Atmospheric Chemistry and Physics
Biochemistry | Chemistry | Life Sciences | Physical Sciences and Mathematics
The Kathmandu Valley in Nepal is a bowl-shaped urban basin that experiences severe air pollution that poses health risks to its 3.5 million inhabitants. As part of the Nepal Ambient Monitoring and Source Testing Experiment (NAMaSTE), ambient air quality in the Kathmandu Valley was investigated from 11 to 24 April 2015, during the premonsoon season. Ambient concentrations of fine and coarse particulate matter (PM2:5 and PM10, respectively), online PM1, inorganic trace gases (NH3, HNO3, SO2, and HCl), and carbon-containing gases (CO2, CO, CH4, and 93 nonmethane volatile organic compounds; NMVOCs) were quantified at a semi-urban location near the center of the valley. Concentrations and ratios of NMVOC indicated origins primarily from poorly maintained vehicle emissions, biomass burning, and solvent/gasoline evaporation. During those 2 weeks, daily average PM2:5 concentrations ranged from 30 to 207 μ g m-3, which exceeded the World Health Organization 24 h guideline by factors of 1.2 to 8.3. On average, the nonwater mass of PM2:5 was composed of organic matter (48 %), elemental carbon (13 %), sulfate (16 %), nitrate (4 %), ammonium (9 %), chloride (2 %), calcium (1 %), magnesium (0.05 %), and potassium (1 %). Large diurnal variability in temperature and relative humidity drove corresponding variability in aerosol liquid water content, the gas-aerosol phase partitioning of NH3, HNO3, and HCl, and aerosol solution pH. The observed levels of gas-phase halogens suggest that multiphase halogen-radical chemistry involving both Cl and Br impacted regional air quality. To gain insight into the origins of organic carbon (OC), molecular markers for primary and secondary sources were quantified. Levoglucosan (averaging 1230±1154 ng m-3), 1,3,5-triphenylbenzene (0:8± 0:6 ng m-3), cholesterol (2:9±6:6 ng m-3), stigmastanol (1.0 ±0:8 ng m-3), and cis-pinonic acid (4:5 ± 1:9 ng m-3) indicate contributions from biomass burning, garbage burning, food cooking, cow dung burning, and monoterpene secondary organic aerosol, respectively. Drawing on source profiles developed in NAMaSTE, chemical mass balance (CMB) source apportionment modeling was used to estimate contributions to OC from major primary sources including garbage burning (18 ± 5 %), biomass burning (17 ± 10 %) inclusive of open burning and biomass-fueled cooking stoves, and internal-combustion (gasoline and diesel) engines (18±9 %). Model sensitivity tests with newly developed source profiles indicated contributions from biomass burning within a factor of 2 of previous estimates but greater contributions from garbage burning (up to three times), indicating large potential impacts of garbage burning on regional air quality and the need for further evaluation of this source. Contributions of secondary organic carbon (SOC) to PM2:5 OC included those originating from anthropogenic precursors such as naphthalene (10 ± 4 %) and methylnaphthalene (0:3 ± 0:1 %) and biogenic precursors for monoterpenes (0:13 ± 0:07 %) and sesquiterpenes (5 ± 2 %). An average of 25 % of the PM2.5 OC was unapportioned, indicating the presence of additional sources (e.g., evaporative and/or industrial emissions such as brick kilns, food cooking, and other types of SOC) and/or underestimation of the contributions from the identified source types. The source apportionment results indicate that anthropogenic combustion sources (including biomass burning, garbage burning, and fossil fuel combustion) were the greatest contributors to PM2:5 and, as such, should be considered primary targets for controlling ambient PM pollution.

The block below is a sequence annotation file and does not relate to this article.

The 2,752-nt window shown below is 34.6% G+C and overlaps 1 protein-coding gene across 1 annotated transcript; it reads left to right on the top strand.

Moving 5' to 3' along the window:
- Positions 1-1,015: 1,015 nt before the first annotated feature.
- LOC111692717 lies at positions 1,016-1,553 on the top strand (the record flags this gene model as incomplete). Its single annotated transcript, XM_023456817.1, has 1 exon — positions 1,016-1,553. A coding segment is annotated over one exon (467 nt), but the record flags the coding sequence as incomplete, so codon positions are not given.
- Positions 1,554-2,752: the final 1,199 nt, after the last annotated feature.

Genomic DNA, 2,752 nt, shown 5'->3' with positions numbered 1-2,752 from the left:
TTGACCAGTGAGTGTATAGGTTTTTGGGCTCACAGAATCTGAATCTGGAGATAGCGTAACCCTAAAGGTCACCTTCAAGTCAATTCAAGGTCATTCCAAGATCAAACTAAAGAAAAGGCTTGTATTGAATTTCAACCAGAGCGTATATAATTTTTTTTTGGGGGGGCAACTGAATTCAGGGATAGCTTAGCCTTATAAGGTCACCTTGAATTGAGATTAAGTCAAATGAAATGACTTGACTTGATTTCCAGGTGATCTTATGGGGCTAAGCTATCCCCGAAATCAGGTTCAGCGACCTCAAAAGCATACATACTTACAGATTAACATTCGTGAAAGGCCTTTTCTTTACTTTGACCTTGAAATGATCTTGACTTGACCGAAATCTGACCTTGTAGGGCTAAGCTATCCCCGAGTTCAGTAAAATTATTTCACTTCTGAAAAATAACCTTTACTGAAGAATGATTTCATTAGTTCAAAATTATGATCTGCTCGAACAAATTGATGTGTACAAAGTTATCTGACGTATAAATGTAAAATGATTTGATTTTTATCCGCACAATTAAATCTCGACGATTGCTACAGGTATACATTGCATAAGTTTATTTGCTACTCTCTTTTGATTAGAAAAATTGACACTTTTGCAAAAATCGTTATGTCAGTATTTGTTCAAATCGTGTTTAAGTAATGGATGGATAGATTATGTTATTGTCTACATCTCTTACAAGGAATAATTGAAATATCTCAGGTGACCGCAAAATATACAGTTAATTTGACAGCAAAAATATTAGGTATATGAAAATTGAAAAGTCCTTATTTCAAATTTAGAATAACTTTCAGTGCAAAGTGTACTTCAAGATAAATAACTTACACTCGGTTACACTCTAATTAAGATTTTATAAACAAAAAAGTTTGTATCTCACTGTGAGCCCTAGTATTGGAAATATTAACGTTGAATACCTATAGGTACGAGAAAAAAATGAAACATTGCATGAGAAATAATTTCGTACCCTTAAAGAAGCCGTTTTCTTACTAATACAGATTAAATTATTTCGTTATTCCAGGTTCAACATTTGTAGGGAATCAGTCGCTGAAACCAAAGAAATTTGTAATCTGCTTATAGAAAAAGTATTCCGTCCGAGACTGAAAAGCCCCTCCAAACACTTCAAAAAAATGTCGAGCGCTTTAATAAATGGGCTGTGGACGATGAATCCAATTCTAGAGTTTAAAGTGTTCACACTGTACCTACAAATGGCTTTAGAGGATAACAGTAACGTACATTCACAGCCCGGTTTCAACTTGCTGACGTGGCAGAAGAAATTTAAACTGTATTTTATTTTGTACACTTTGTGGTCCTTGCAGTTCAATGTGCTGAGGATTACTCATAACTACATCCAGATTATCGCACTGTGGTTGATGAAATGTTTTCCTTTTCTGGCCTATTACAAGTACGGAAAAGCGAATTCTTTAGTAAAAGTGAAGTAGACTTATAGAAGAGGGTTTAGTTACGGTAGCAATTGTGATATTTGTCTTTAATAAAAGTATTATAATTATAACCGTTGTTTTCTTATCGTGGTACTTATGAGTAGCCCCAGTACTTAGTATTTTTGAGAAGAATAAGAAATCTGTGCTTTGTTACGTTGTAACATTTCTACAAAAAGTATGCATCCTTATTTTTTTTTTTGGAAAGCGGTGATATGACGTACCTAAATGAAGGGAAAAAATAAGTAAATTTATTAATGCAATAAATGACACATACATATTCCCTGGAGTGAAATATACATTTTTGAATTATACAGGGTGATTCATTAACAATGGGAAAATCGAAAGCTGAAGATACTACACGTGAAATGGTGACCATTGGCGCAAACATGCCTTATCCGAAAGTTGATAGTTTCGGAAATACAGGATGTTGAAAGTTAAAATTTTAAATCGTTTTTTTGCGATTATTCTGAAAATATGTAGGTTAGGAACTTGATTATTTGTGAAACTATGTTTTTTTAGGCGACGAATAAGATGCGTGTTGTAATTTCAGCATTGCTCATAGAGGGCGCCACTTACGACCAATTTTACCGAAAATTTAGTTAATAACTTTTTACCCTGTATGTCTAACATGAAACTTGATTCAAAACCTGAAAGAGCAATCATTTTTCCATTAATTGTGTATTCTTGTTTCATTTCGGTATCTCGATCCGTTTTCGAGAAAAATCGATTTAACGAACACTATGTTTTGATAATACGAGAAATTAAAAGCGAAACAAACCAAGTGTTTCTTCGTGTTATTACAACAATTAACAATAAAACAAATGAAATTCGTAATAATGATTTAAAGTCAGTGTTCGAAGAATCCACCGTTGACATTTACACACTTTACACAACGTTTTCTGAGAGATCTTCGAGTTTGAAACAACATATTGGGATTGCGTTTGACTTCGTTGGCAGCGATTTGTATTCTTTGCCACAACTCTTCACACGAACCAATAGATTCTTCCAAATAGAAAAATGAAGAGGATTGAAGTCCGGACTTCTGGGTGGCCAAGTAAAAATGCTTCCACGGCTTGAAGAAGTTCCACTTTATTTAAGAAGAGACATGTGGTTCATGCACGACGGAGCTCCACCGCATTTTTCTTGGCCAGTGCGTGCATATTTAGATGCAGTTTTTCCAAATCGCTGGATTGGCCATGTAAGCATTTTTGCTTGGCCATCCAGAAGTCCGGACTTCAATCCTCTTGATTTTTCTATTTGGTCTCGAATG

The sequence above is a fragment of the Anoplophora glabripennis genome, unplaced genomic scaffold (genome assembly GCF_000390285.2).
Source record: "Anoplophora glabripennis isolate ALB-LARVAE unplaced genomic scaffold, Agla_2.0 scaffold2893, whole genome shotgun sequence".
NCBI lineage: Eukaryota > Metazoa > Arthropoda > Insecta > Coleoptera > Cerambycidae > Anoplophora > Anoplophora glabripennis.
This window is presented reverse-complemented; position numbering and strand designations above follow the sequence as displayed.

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Islam, Md Robiul; Jayarathne, Thilina; Simpson, Isobel J.; Werden, Benjamin; Maben, John; Gilbert, Ashley; Praveen, Puppala S.; Adhikari, Sagar; Panday, Arnico K.; Rupakheti, Maheswar; Blake, Donald R.; Yokelson, Robert J.; Decarlo, Peter F.; Keene, William C.; and Stone, Elizabeth A., "Ambient air quality in the Kathmandu Valley, Nepal, during the pre-monsoon: Concentrations and sources of particulate matter and trace gases" (2020). Chemistry and Biochemistry Faculty Publications. 98.